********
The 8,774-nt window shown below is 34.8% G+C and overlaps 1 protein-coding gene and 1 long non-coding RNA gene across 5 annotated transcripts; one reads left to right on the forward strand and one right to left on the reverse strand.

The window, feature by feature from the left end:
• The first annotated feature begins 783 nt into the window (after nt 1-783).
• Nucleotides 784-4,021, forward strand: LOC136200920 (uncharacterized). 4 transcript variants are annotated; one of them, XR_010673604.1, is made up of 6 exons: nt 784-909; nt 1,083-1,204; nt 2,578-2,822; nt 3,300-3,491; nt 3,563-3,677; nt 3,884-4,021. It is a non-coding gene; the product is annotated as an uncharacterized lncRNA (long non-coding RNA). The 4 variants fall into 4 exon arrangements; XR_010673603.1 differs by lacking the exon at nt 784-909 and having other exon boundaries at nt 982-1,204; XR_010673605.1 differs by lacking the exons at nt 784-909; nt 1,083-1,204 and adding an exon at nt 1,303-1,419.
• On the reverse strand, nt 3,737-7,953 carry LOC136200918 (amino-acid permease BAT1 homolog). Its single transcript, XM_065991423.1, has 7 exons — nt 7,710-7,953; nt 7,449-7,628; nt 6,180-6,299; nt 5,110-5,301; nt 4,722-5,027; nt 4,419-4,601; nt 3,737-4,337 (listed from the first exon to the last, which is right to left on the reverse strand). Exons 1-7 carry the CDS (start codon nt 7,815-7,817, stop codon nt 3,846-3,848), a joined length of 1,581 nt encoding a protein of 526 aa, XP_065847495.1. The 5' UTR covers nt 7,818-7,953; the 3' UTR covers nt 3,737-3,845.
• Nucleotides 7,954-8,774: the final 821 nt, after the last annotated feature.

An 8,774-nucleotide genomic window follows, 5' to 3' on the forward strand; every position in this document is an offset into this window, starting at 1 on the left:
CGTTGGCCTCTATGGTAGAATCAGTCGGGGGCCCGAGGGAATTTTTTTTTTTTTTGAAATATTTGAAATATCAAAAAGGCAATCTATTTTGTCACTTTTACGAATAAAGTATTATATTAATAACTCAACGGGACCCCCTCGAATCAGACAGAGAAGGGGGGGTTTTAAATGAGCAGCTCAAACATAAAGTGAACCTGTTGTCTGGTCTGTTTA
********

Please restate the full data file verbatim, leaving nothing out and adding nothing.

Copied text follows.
The 8,774-nt window shown below is 34.8% G+C and overlaps 1 protein-coding gene and 1 long non-coding RNA gene across 5 annotated transcripts; one reads left to right on the forward strand and one right to left on the reverse strand.

The window, feature by feature from the left end:
• The first annotated feature begins 783 nt into the window (after nt 1-783).
• Nucleotides 784-4,021, forward strand: LOC136200920 (uncharacterized). 4 transcript variants are annotated; one of them, XR_010673604.1, is made up of 6 exons: nt 784-909; nt 1,083-1,204; nt 2,578-2,822; nt 3,300-3,491; nt 3,563-3,677; nt 3,884-4,021. It is a non-coding gene; the product is annotated as an uncharacterized lncRNA (long non-coding RNA). The 4 variants fall into 4 exon arrangements; XR_010673603.1 differs by lacking the exon at nt 784-909 and having other exon boundaries at nt 982-1,204; XR_010673605.1 differs by lacking the exons at nt 784-909; nt 1,083-1,204 and adding an exon at nt 1,303-1,419.
• On the reverse strand, nt 3,737-7,953 carry LOC136200918 (amino-acid permease BAT1 homolog). Its single transcript, XM_065991423.1, has 7 exons — nt 7,710-7,953; nt 7,449-7,628; nt 6,180-6,299; nt 5,110-5,301; nt 4,722-5,027; nt 4,419-4,601; nt 3,737-4,337 (listed from the first exon to the last, which is right to left on the reverse strand). Exons 1-7 carry the CDS (start codon nt 7,815-7,817, stop codon nt 3,846-3,848), a joined length of 1,581 nt encoding a protein of 526 aa, XP_065847495.1. The 5' UTR covers nt 7,818-7,953; the 3' UTR covers nt 3,737-3,845.
• Nucleotides 7,954-8,774: the final 821 nt, after the last annotated feature.

An 8,774-nucleotide genomic window follows, 5' to 3' on the forward strand; every position in this document is an offset into this window, starting at 1 on the left:
CGTTGGCCTCTATGGTAGAATCAGTCGGGGGCCCGAGGGAATTTTTTTTTTTTTTGAAATATTTGAAATATCAAAAAGGCAATCTATTTTGTCACTTTTACGAATAAAGTATTATATTAATAACTCAACGGGACCCCCTCGAATCAGACAGAGAAGGGGGGGTTTTAAATGAGCAGCTCAAACATAAAGTGAACCTGTTGTCTGGTCTGTTTA